In some organization, top management is cut from its base, managing from remote offices and linked to operations and organization's real life through reports, dashboards and KPIs. I've met some of those managers brilliantly talking the talk but seldom, if ever, walking it. If they would - this is what they did with me - … Continue reading Tales from the pyramid – the ivory tower
Imagine the first habitable base on mars. Your challenge is to pack the first cargo spaceship with all the necessary for the staff to face all maintenance issues, until the next cargo spaceship can lift up, say three months later. Chances are you’ll include a 3D printer and enough of printer’s raw material, simply because … Continue reading Is 3D printing the ultimate postponement? – Part one
It happens periodically. When managers are faced with improvement challenge, they ask for benchmarks. Not because they’re eager to take it on competition but to check if by chance they’re not already better or at least good enough, thus escape the challenge. And this is only the beginning with trouble about Benchmarking. Benchmarking It is … Continue reading Benchmarking is only trouble!
In a previous post titled “How much non-added value additive manufacturing can take out of actual processes?” my prospective thinking was all about technological disruptions and the impact on companies. The same question is valid for the future of Lean. If as I assume much of the non-added value can be taken out of actual … Continue reading Future of Lean and additive manufacturing
In near future, technology and especially connected objects - smart things stuffed with sensors and so-called wearable devices - will supercharge Lean improvements. One example of such already used device is given in a Mark Graban podcast about Hand Hygiene & Patient Safety. In this podcast (Episode #205), Mark’s guest Joe Schnur, VP Business Development … Continue reading Lean in digital age: sensors and data
No senior manager ever denied his/her organization does not suffer a hole in the pyramid. I coined this expression (originally in French) after seeing it in all companies I visited as a consultant. Pyramid with a hole The hole in the pyramid is a management vacuum left by middle managers who do not (fully) take … Continue reading Tales from the Pyramid – the hole in the pyramid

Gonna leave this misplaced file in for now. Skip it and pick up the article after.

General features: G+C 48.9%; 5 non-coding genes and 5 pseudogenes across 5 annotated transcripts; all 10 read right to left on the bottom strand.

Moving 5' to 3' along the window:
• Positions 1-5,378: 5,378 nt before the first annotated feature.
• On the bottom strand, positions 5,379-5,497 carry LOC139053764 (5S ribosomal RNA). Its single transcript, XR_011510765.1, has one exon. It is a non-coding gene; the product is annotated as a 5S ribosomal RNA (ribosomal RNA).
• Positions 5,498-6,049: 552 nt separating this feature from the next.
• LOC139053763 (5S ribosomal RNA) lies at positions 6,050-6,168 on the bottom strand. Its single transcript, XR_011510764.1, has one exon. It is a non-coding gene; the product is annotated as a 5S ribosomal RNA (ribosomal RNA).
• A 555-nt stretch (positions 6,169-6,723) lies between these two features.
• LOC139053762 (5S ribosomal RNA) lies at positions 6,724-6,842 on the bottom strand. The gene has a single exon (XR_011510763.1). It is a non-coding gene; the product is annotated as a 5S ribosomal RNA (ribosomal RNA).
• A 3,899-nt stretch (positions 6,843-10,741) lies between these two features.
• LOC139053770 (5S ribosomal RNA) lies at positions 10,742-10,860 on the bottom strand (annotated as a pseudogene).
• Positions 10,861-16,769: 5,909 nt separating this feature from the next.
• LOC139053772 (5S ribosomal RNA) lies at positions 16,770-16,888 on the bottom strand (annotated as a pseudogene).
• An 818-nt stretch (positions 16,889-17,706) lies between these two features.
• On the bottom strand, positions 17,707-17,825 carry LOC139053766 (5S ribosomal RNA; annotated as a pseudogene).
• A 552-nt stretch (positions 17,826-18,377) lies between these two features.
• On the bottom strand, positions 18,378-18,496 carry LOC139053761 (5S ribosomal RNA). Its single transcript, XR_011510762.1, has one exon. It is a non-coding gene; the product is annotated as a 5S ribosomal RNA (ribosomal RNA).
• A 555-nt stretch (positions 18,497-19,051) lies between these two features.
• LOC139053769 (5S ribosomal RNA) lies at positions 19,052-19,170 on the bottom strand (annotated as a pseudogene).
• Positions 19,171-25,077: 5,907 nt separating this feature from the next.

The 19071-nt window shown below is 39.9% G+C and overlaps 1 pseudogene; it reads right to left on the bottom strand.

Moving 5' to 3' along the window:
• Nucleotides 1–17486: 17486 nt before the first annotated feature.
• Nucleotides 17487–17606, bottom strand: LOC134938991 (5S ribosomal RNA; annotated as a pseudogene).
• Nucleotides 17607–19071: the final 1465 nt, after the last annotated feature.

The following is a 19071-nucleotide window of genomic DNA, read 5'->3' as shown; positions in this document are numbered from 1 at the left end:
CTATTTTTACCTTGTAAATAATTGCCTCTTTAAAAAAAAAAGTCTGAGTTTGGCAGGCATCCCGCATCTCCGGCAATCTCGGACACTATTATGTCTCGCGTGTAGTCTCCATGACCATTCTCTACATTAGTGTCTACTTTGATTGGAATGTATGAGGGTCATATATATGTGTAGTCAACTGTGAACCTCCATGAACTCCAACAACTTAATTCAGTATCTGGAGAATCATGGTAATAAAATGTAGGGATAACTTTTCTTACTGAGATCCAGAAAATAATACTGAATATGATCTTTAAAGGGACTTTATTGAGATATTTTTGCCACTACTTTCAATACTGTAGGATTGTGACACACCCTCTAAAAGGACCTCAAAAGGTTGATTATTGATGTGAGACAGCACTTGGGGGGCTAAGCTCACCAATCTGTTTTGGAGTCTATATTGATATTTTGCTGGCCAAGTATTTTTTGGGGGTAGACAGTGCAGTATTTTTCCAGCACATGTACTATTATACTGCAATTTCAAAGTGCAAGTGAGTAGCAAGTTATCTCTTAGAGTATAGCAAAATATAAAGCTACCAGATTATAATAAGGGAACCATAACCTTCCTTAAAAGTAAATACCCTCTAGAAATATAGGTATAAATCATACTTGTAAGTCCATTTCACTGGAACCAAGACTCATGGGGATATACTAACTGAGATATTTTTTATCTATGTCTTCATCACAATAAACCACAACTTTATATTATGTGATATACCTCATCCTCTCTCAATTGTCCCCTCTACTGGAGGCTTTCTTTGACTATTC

Newly promoted team leaders or even managers do not always know how to behave in their new role, especially those climbing up the ladder from operations and technical backgrounds. What these new managers do not always understand is the sudden switch from orders to carry out to empowerment with more autonomy and decisions to take. … Continue reading Tales from the Pyramid – What versus how
I wonder why so many robots projects are based on human-like androids. The human body is a great system with some mechanical complexity, but also many limitations. Thus, copying the human body for robots may end up in sub-optimized and over complex systems. I assume the idea about having robots around us as cybernetic domestic … Continue reading Should robots look human to be likeable?
Value Stream Mapping (VSM) is probably the main analysis tool and the most used in the lean toolbox. Easy to understand and handle, VSM is the starting point of improvement workshops and kaizen events. It helps focusing on wastes and improvement potentials in any process. The ease of use and popularity of VSM make them … Continue reading VSM Pitfall: unnecessary process
1. See what changed Manufacturing shop floor or administrative processes are like gardens: things develop by themselves, not always the way it was expected. If you have a garden or even a pot with a plant, you may have experienced that regardless to the effort you pay to grow something, it does not always grow … Continue reading Five good reasons to gemba walk